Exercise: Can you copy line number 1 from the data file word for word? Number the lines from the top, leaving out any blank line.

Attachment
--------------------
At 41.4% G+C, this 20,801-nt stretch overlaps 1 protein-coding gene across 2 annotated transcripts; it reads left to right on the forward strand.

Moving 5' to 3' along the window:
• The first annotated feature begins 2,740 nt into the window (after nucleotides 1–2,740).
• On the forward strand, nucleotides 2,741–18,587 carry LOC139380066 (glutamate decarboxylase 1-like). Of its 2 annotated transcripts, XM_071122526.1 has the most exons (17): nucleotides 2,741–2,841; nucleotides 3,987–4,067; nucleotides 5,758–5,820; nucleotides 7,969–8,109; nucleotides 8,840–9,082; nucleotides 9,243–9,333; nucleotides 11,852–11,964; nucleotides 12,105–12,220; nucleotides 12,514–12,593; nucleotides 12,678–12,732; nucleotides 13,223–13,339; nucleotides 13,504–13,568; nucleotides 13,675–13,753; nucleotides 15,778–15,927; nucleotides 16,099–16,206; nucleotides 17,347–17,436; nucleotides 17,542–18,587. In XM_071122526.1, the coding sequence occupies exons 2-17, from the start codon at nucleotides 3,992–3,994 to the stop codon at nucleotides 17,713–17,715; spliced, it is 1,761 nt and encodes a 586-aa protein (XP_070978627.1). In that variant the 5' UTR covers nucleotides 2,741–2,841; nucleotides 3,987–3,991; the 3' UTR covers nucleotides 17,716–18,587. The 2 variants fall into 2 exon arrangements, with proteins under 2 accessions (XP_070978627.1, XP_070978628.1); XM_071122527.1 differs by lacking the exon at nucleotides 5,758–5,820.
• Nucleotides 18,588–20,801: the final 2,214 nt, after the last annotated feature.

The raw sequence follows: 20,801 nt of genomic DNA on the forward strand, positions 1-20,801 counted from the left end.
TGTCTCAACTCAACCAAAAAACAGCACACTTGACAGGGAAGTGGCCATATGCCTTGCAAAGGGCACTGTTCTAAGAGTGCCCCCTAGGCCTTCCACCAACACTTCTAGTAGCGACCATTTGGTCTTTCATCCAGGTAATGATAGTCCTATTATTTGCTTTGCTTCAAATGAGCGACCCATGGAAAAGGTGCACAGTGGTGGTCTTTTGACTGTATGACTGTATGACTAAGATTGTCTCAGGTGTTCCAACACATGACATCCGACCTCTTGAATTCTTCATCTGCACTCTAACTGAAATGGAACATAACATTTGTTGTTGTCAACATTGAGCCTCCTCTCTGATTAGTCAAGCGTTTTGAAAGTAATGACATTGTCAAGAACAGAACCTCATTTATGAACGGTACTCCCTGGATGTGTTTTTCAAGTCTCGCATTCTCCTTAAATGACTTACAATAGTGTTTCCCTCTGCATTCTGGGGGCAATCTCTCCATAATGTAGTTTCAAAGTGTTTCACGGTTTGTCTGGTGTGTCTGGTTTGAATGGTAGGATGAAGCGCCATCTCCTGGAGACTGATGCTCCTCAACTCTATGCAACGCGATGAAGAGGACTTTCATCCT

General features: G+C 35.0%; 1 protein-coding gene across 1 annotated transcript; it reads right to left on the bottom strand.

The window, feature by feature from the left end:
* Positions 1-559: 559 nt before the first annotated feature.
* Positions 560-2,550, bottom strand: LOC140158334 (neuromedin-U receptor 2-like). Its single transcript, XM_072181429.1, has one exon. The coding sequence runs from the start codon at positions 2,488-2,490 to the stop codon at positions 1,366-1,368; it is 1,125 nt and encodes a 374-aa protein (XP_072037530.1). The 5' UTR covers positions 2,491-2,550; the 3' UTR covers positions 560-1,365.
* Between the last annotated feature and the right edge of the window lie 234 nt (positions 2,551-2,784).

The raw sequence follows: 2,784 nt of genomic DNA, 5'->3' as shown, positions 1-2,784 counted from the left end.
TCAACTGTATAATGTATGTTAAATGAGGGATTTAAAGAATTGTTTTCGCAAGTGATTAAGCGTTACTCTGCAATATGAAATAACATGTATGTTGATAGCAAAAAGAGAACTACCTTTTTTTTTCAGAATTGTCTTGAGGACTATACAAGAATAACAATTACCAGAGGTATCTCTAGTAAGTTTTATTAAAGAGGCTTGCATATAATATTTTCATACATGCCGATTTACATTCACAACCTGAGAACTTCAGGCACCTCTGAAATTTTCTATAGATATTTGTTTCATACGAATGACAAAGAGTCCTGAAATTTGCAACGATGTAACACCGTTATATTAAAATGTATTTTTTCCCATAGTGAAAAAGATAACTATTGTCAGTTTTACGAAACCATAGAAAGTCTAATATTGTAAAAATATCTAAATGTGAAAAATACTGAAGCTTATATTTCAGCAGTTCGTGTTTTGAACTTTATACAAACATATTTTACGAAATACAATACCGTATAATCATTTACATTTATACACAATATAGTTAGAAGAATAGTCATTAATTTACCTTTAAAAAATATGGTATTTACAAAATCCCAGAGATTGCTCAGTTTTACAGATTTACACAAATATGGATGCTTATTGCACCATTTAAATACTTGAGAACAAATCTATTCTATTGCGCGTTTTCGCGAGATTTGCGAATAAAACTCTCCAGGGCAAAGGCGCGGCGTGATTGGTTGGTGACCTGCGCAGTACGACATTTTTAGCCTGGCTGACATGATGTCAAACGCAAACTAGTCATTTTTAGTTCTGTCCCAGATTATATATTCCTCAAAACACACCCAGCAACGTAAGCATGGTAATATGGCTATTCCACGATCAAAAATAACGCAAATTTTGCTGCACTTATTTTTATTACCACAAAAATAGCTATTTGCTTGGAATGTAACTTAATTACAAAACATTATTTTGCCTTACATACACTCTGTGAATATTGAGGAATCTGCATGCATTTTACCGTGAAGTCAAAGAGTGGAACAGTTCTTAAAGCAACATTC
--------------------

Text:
At 41.4% G+C, this 20,801-nt stretch overlaps 1 protein-coding gene across 2 annotated transcripts; it reads left to right on the forward strand.